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I'm building an app where each customer can have their own subdomain. For this example, he setup his subdomain to be: whisky

I created a wildcard subdomain in my DNS: *.myapp.com A 123.123.123.123

So when he accesses my webapp, he would use the url: whisky.myapp.com and it would resolve to 123.123.123.123.

My app also sends email (email will be handled by sendgrid) using the same subdomain my customer chooses: e.g. customer@whisky.myapp.com

But when I tried to setup a wildcard MX record to sendgrid's servers, my DNS provider does not allow me to do so, citing some standards violation.

e.g. *.myapp.com MX sendgrid.com

Is there any way I can have wildcard subdomains for both?

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Which standards violation do they state ? –  Iain Jul 7 '12 at 9:25
    
@wyred are you suggesting that you want requests for both whiskey.myapp.com and cognac.myapp.com to go to 123.123.123.123? If so, what should happen to mail for cognac.myapp.com? Does this also go to whiskey's MX record? –  Mike Pennington Jul 7 '12 at 9:29
    
@MikePennington yes, I'm using sendgrid so all mail from all subdomains should point to the same MX record –  wyred Jul 7 '12 at 9:42
    
@lain Sorry, the "standards violation" part is just what I heard from a colleague. When I tried to add a wildcard subdomain MX in addition to an already existing wildcard subdomain CNAME, the system simply refuses with the error: "Cannot add data at a node with a CNAME" –  wyred Jul 9 '12 at 5:31
    
How you end up implementing this? I'm in exact same situation right now, looking how to either use wildcards or dynamically create new DNS records when new client sign up. –  Igor Romanov Sep 18 '12 at 14:06
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1 Answer 1

up vote 3 down vote accepted

RFC1912 explicitly acknowledges the existence of wildcard MX records, but warns

A wildcard MX will apply only to names in the zone which aren't listed in the DNS at all.

RFC4592 is a standard-track RFC that clarifies the existence of MX wildcards (see the example in section 2.2.1). I'm pretty sure your DNS provider is, thus, full of it.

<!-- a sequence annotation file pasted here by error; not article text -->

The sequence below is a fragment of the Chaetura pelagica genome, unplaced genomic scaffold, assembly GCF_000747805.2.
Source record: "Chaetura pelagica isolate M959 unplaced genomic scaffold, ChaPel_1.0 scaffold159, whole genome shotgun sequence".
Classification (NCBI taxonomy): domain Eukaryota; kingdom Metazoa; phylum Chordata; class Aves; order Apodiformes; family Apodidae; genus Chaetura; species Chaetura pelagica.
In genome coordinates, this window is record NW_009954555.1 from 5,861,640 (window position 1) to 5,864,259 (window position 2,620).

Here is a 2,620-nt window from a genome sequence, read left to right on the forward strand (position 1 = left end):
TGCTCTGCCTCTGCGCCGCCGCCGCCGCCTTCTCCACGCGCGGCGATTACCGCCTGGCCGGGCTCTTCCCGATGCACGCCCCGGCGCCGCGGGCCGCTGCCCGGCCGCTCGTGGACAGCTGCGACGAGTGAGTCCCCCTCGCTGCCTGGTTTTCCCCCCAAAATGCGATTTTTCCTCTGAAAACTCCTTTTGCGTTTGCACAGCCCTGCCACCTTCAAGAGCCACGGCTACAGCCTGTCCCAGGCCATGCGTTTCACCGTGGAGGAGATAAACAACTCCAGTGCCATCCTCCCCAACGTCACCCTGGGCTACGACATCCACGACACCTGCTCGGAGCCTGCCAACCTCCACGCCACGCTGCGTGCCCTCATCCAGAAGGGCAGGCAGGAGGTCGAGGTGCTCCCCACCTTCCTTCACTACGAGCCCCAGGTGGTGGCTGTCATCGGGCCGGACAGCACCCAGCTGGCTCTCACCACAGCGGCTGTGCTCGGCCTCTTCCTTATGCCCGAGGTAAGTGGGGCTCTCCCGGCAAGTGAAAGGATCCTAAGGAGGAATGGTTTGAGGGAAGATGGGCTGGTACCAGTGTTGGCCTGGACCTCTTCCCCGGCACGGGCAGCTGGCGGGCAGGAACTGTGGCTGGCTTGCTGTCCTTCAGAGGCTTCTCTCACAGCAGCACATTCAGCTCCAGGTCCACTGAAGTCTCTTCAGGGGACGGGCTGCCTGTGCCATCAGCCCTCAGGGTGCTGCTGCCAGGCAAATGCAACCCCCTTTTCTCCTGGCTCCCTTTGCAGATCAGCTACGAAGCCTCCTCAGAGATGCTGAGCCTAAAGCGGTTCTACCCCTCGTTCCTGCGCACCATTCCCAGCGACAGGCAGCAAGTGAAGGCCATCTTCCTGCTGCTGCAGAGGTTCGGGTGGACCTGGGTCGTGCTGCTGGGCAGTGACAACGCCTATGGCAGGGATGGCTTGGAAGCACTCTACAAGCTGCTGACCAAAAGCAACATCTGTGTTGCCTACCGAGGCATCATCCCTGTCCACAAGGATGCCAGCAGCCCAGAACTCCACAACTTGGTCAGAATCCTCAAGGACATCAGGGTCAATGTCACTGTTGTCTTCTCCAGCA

I can imagine some DNS software having trouble with the situation, too, either because they don't support wildcard MX records at all, or because they take the "no other records" thing a bit too literally and don't allow both a wildcard MX and a wildcard A. This software is non-standards-compliant, but good luck getting that fixed.

Given how trivial it is (or should be) to automatically setup DNS records when customers sign up, I'd skip the wildcards entirely and just have your app configure DNS records for each customer.

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Wildcard MX is a great way to say "Open to spammers". Any subdomain will appear to be a legitimate sender –  BillThor Jul 7 '12 at 14:50
    
Yeah, but there's no shortage of legitimate domains to forge, and anyone who is using "is a valid sender domain" as anything other than the weakest of all possible spam scoring methods deserves whatever they get. –  womble Jul 7 '12 at 15:20
    
@womple: But I still manage to drop emails using invalid domains. SPF is totally ineffective with wildcard sending domains, but is effectively used by a number of organizations. –  BillThor Jul 7 '12 at 16:44
    
Thanks, it's a possible solution, to configure DNS on signup. But I think another problem may occur where some customers are not able to resolve the new domain as soon as it's created. –  wyred Jul 9 '12 at 5:28
    
Why wouldn't they be able to? If your DNS infrastructure doesn't suck, the name will be available everywhere by the time the "thanks for your signup" page is finished rendering. –  womble Jul 9 '12 at 6:01
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